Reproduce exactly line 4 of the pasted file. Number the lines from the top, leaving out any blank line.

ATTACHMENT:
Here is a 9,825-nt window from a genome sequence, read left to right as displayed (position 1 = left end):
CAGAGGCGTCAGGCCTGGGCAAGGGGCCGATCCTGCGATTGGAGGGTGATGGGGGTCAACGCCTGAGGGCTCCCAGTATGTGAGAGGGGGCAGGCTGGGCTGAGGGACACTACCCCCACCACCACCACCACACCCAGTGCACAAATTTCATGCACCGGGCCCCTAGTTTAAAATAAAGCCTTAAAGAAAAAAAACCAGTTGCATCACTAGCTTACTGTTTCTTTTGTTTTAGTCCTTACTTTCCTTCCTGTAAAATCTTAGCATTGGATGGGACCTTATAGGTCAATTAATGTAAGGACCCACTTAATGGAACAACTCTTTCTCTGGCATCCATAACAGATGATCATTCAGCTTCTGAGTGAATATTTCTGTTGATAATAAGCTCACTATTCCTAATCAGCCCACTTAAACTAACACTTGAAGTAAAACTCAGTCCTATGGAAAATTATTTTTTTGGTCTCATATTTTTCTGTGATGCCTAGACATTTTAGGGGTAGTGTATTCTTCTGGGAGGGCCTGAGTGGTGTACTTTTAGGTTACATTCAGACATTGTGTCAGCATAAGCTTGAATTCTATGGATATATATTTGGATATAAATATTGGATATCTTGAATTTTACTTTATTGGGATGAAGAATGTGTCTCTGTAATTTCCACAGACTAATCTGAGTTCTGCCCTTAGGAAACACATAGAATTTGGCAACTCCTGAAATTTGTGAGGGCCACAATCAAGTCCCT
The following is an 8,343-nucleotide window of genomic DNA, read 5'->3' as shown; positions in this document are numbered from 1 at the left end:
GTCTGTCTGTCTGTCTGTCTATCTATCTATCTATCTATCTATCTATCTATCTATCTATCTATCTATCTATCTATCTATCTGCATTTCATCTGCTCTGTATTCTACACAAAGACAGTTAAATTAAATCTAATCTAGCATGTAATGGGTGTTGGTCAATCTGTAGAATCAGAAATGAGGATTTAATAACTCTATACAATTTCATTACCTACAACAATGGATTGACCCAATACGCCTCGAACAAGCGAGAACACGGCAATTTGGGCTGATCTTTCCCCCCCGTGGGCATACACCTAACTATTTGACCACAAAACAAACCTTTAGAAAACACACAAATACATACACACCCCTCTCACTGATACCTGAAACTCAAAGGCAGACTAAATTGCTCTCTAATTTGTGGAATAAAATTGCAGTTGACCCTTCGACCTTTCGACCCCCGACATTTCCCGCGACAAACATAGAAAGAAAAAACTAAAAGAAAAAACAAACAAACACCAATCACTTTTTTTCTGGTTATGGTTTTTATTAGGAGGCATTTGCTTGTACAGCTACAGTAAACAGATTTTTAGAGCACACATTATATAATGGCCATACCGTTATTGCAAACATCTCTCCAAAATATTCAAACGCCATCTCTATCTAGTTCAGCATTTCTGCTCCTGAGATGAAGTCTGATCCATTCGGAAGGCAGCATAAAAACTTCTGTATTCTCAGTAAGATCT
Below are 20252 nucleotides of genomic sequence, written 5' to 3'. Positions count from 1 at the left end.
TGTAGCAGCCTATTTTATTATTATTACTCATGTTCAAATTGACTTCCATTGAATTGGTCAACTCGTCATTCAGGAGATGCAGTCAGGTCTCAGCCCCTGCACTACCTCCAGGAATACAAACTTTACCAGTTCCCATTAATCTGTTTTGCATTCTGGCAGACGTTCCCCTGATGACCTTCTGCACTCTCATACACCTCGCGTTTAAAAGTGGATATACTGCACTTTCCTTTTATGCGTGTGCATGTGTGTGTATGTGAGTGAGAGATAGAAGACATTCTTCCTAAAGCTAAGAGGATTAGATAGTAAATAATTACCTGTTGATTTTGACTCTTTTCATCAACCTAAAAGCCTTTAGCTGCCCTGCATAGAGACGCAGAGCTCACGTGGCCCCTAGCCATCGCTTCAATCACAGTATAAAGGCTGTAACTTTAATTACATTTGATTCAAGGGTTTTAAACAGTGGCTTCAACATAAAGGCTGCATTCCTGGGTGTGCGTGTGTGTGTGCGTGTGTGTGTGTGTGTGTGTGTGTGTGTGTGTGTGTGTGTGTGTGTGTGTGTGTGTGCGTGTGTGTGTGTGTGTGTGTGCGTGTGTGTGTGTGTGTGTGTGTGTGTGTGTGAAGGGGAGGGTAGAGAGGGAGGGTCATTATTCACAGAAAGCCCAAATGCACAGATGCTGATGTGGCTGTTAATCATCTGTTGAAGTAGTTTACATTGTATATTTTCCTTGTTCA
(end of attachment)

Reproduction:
GTCTGTCTGTCTGTCTGTCTATCTATCTATCTATCTATCTATCTATCTATCTATCTATCTATCTATCTATCTATCTATCTGCATTTCATCTGCTCTGTATTCTACACAAAGACAGTTAAATTAAATCTAATCTAGCATGTAATGGGTGTTGGTCAATCTGTAGAATCAGAAATGAGGATTTAATAACTCTATACAATTTCATTACCTACAACAATGGATTGACCCAATACGCCTCGAACAAGCGAGAACACGGCAATTTGGGCTGATCTTTCCCCCCCGTGGGCATACACCTAACTATTTGACCACAAAACAAACCTTTAGAAAACACACAAATACATACACACCCCTCTCACTGATACCTGAAACTCAAAGGCAGACTAAATTGCTCTCTAATTTGTGGAATAAAATTGCAGTTGACCCTTCGACCTTTCGACCCCCGACATTTCCCGCGACAAACATAGAAAGAAAAAACTAAAAGAAAAAACAAACAAACACCAATCACTTTTTTTCTGGTTATGGTTTTTATTAGGAGGCATTTGCTTGTACAGCTACAGTAAACAGATTTTTAGAGCACACATTATATAATGGCCATACCGTTATTGCAAACATCTCTCCAAAATATTCAAACGCCATCTCTATCTAGTTCAGCATTTCTGCTCCTGAGATGAAGTCTGATCCATTCGGAAGGCAGCATAAAAACTTCTGTATTCTCAGTAAGATCT